according to Ziem - I am afraid that, if he goes on like this,
and not being able to caper about any longer, he may join the
I should not be surprised if in his heart he were annoyed at
having to leave, and perhaps he is living beyond his means,
which obliges him to go back to Africa. I only know one serious
fault in his character, which is that he likes L'abbé
Constantin by Georges Ohnet, and I have told him that he had a
thousand times better read Bel Ami by Guy de Maupassant.
What does Father Tanguy say of the gross-grained paints now?
3 large tubes as the silver white and the zinc white and the
6 large tubes id. id. chrome I citron
6 “ “ id. id. chrome II
2 “ “ id. id. chrome III
6 “ “ id. id. malachite green
and 6 medium tubes geranium lake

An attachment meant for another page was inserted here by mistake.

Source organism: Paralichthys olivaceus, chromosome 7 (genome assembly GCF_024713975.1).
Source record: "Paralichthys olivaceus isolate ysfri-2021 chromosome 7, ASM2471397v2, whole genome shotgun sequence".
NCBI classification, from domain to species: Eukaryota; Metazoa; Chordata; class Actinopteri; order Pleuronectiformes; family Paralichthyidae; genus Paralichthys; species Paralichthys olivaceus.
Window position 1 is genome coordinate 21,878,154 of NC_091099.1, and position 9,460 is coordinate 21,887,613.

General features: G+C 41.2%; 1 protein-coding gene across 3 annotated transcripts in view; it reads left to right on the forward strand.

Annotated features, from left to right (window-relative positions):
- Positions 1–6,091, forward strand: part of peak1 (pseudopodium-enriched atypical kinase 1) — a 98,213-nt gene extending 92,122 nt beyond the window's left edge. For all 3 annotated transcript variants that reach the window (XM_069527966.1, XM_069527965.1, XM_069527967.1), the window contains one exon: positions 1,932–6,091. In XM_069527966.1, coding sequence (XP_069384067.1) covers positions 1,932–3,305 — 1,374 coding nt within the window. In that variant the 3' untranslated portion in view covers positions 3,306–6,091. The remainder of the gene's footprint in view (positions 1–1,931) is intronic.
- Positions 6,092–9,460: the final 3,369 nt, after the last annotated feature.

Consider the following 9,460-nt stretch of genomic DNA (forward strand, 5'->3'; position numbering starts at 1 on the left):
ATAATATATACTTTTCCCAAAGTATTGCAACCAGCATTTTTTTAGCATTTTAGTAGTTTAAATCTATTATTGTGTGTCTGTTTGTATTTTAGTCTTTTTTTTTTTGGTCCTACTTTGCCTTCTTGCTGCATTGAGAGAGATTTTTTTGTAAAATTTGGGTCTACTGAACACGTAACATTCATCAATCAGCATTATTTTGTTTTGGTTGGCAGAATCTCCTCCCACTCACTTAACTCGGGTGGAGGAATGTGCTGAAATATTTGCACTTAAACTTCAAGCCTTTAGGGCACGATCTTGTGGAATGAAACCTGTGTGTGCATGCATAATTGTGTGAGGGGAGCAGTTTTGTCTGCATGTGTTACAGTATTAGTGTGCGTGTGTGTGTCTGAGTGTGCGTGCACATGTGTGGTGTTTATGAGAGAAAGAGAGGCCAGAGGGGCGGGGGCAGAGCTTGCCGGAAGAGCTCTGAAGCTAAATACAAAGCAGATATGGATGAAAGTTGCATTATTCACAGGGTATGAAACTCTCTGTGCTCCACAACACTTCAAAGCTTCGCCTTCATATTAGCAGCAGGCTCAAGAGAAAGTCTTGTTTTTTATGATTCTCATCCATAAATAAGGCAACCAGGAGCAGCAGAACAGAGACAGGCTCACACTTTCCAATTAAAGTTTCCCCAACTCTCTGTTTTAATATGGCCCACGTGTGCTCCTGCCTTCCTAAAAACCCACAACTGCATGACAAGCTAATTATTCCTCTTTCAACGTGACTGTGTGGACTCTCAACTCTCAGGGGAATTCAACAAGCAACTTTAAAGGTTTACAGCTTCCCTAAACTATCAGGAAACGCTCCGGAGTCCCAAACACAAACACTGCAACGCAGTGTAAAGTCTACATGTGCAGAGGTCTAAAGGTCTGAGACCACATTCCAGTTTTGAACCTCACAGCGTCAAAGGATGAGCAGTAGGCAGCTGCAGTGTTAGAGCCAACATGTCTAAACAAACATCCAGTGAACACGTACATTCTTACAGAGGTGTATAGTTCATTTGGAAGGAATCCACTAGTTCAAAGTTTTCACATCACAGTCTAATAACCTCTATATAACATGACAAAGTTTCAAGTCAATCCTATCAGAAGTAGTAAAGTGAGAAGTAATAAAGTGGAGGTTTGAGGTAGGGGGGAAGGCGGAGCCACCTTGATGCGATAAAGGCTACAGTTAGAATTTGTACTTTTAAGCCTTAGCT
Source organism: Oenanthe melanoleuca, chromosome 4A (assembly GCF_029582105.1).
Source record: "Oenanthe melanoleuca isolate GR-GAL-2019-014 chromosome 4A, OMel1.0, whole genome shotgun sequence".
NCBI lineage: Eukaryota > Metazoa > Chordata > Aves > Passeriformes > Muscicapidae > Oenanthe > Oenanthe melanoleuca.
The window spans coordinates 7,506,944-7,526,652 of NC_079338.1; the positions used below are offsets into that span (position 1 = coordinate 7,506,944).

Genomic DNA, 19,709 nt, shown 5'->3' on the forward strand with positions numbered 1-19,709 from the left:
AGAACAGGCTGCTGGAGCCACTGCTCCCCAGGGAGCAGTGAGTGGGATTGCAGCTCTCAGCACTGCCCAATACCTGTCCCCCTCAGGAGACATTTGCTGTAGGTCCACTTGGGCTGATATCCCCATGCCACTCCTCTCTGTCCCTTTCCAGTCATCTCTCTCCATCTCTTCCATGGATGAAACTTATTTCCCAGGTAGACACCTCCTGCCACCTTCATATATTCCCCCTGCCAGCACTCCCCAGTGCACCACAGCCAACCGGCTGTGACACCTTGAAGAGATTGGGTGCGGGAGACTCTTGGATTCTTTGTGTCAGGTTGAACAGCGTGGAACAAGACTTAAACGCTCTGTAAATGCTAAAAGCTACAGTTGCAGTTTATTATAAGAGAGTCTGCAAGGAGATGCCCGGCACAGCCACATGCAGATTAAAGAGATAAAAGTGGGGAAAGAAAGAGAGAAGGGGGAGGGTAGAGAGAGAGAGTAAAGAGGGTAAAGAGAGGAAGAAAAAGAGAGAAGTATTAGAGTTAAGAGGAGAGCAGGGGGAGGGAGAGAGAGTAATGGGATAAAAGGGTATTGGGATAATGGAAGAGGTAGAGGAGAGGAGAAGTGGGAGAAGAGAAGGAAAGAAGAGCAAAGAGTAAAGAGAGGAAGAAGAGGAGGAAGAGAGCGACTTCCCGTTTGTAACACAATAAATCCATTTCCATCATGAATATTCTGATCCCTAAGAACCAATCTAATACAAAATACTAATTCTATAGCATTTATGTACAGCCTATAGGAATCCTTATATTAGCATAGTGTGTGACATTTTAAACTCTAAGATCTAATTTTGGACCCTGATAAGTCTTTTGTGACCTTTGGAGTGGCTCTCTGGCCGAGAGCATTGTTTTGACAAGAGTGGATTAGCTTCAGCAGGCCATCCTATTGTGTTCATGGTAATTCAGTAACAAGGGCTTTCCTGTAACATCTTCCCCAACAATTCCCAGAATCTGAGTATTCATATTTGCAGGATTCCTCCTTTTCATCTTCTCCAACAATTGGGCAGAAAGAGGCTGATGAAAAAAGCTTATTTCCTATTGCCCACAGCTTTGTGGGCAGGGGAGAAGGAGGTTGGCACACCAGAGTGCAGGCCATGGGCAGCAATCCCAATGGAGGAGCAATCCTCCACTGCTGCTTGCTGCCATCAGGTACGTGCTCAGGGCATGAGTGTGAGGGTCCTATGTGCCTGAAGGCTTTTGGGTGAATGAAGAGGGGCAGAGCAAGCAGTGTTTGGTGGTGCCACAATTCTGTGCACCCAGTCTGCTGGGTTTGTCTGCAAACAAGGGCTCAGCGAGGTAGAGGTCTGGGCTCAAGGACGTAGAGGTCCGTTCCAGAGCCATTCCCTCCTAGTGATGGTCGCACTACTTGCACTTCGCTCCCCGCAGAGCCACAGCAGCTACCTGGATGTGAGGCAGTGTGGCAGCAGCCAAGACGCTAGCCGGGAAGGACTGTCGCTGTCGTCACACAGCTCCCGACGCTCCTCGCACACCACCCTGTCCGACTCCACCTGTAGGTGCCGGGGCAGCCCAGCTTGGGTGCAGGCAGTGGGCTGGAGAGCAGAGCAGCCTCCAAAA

12 zinc white, large tubes
12 silver white
This is approximately in proportion to the canvas.
As I have just received the consignment of canvas and
colours, you will understand that there is no hurry; however,
it is the minimum that I shall need during autumn and the
falling of the leaves, which will be marvellous and which lasts
only one week.
I am sure that I shall be able to do a good job of work, and
during that period I should not like to run short of yellow and
Now it fades a little, but when I use zinc white in its
crude state, I shall be able to do without the rest if
Delacroix swore by that vulgar blue and used it often.
So I warn you of the state of affairs in advance, though the
famous falling of the leaves is still a considerable distance
I must work like a team of mules as long as autumn lasts if
I want to recover what our furniture has cost.
I wanted to do some sunflowers again but they were already
finished. Yes, during autumn I would like to be able to make a
dozen 30 square canvases and I can very well accomplish it as